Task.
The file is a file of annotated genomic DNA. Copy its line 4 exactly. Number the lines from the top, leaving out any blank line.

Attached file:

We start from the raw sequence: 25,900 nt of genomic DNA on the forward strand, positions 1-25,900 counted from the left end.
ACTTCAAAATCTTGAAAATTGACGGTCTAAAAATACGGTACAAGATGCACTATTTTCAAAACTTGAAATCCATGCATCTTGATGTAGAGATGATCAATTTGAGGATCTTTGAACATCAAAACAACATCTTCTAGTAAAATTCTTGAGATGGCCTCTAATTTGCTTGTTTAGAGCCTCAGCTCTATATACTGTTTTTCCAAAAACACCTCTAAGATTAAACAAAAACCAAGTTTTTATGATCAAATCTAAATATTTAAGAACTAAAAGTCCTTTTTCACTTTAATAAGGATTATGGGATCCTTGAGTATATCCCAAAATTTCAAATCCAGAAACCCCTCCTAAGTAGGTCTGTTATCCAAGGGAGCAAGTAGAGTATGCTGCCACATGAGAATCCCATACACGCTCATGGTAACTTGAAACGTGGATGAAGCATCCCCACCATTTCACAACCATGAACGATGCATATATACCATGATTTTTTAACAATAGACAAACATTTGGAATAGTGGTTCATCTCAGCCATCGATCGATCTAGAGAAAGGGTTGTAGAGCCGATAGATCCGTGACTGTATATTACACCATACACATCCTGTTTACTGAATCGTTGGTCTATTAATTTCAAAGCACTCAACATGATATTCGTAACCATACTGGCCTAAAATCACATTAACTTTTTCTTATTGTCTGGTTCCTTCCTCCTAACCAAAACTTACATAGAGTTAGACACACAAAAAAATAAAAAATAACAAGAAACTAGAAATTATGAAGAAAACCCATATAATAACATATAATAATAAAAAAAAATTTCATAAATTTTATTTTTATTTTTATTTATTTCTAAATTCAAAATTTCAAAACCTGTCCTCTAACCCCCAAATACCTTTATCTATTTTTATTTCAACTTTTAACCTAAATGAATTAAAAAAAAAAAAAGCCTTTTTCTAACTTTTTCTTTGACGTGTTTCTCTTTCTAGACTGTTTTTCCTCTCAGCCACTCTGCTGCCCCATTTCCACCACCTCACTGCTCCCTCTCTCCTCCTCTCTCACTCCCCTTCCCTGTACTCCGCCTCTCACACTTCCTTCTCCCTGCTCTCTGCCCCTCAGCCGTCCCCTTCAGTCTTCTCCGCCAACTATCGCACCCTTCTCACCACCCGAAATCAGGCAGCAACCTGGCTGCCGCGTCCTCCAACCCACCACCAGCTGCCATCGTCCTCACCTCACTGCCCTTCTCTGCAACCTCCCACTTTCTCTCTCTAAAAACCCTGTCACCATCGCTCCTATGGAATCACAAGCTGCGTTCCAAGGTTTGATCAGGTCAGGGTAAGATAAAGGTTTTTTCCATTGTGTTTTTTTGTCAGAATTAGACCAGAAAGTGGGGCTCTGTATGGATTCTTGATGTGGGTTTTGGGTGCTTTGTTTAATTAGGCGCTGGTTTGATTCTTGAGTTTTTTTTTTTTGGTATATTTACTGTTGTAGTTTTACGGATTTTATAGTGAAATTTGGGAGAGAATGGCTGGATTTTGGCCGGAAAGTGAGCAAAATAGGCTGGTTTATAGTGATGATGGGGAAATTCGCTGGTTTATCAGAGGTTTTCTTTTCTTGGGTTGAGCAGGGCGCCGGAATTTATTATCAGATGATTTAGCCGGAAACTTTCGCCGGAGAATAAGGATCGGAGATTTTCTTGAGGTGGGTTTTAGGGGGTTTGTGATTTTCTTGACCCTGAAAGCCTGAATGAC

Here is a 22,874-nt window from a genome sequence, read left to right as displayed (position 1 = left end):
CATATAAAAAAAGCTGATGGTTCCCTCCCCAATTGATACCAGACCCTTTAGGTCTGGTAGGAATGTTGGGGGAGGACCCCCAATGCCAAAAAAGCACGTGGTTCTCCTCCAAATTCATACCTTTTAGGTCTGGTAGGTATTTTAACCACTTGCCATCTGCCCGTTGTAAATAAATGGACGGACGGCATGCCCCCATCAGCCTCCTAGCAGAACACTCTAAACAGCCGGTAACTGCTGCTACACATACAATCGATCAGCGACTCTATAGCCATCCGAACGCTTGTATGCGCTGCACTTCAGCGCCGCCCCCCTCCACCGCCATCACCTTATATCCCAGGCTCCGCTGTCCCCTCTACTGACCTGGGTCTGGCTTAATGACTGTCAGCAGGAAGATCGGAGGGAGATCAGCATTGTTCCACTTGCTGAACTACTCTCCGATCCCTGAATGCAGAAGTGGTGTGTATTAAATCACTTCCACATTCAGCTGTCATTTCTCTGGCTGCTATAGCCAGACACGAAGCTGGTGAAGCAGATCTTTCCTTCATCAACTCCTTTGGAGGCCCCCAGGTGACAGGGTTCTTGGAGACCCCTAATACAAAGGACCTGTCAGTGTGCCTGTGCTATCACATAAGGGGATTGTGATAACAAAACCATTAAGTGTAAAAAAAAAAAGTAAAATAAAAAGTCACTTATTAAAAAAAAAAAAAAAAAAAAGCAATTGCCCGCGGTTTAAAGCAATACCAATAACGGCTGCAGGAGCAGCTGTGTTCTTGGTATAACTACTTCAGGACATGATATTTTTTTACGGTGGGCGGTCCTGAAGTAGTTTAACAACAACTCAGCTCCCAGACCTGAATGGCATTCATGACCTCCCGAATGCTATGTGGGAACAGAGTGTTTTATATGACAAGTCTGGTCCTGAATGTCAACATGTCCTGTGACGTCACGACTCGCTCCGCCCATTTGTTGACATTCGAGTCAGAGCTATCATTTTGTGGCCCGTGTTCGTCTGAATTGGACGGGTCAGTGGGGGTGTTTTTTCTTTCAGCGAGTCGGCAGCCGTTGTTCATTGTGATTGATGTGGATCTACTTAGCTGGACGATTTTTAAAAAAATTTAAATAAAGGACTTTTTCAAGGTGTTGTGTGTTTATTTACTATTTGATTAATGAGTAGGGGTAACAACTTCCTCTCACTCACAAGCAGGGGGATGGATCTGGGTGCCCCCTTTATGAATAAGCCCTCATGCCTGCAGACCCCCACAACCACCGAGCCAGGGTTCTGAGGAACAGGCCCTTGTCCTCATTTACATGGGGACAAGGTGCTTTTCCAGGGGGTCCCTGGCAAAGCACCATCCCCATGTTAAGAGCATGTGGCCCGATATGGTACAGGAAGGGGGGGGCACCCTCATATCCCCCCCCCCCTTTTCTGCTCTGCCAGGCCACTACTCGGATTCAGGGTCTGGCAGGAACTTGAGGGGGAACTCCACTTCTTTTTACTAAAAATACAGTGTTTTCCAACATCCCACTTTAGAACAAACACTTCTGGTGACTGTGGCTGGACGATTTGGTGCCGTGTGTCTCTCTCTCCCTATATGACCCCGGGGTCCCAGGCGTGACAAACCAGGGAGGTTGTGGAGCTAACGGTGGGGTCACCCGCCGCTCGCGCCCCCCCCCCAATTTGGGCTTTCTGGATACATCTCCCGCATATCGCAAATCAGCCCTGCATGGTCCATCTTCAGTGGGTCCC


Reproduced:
CATATAAAAAAAGCTGATGGTTCCCTCCCCAATTGATACCAGACCCTTTAGGTCTGGTAGGAATGTTGGGGGAGGACCCCCAATGCCAAAAAAGCACGTGGTTCTCCTCCAAATTCATACCTTTTAGGTCTGGTAGGTATTTTAACCACTTGCCATCTGCCCGTTGTAAATAAATGGACGGACGGCATGCCCCCATCAGCCTCCTAGCAGAACACTCTAAACAGCCGGTAACTGCTGCTACACATACAATCGATCAGCGACTCTATAGCCATCCGAACGCTTGTATGCGCTGCACTTCAGCGCCGCCCCCCTCCACCGCCATCACCTTATATCCCAGGCTCCGCTGTCCCCTCTACTGACCTGGGTCTGGCTTAATGACTGTCAGCAGGAAGATCGGAGGGAGATCAGCATTGTTCCACTTGCTGAACTACTCTCCGATCCCTGAATGCAGAAGTGGTGTGTATTAAATCACTTCCACATTCAGCTGTCATTTCTCTGGCTGCTATAGCCAGACACGAAGCTGGTGAAGCAGATCTTTCCTTCATCAACTCCTTTGGAGGCCCCCAGGTGACAGGGTTCTTGGAGACCCCTAATACAAAGGACCTGTCAGTGTGCCTGTGCTATCACATAAGGGGATTGTGATAACAAAACCATTAAGTGTAAAAAAAAAAAGTAAAATAAAAAGTCACTTATTAAAAAAAAAAAAAAAAAAAAGCAATTGCCCGCGGTTTAAAGCAATACCAATAACGGCTGCAGGAGCAGCTGTGTTCTTGGTATAACTACTTCAGGACATGATATTTTTTTACGGTGGGCGGTCCTGAAGTAGTTTAACAACAACTCAGCTCCCAGACCTGAATGGCATTCATGACCTCCCGAATGCTATGTGGGAACAGAGTGTTTTATATGACAAGTCTGGTCCTGAATGTCAACATGTCCTGTGACGTCACGACTCGCTCCGCCCATTTGTTGACATTCGAGTCAGAGCTATCATTTTGTGGCCCGTGTTCGTCTGAATTGGACGGGTCAGTGGGGGTGTTTTTTCTTTCAGCGAGTCGGCAGCCGTTGTTCATTGTGATTGATGTGGATCTACTTAGCTGGACGATTTTTAAAAAAATTTAAATAAAGGACTTTTTCAAGGTGTTGTGTGTTTATTTACTATTTGATTAATGAGTAGGGGTAACAACTTCCTCTCACTCACAAGCAGGGGGATGGATCTGGGTGCCCCCTTTATGAATAAGCCCTCATGCCTGCAGACCCCCACAACCACCGAGCCAGGGTTCTGAGGAACAGGCCCTTGTCCTCATTTACATGGGGACAAGGTGCTTTTCCAGGGGGTCCCTGGCAAAGCACCATCCCCATGTTAAGAGCATGTGGCCCGATATGGTACAGGAAGGGGGGGGCACCCTCATATCCCCCCCCCCCTTTTCTGCTCTGCCAGGCCACTACTCGGATTCAGGGTCTGGCAGGAACTTGAGGGGGAACTCCACTTCTTTTTACTAAAAATACAGTGTTTTCCAACATCCCACTTTAGAACAAACACTTCTGGTGACTGTGGCTGGACGATTTGGTGCCGTGTGTCTCTCTCTCCCTATATGACCCCGGGGTCCCAGGCGTGACAAACCAGGGAGGTTGTGGAGCTAACGGTGGGGTCACCCGCCGCTCGCGCCCCCCCCCCAATTTGGGCTTTCTGGATACATCTCCCGCATATCGCAAATCAGCCCTGCATGGTCCATCTTCAGTGGGTCCC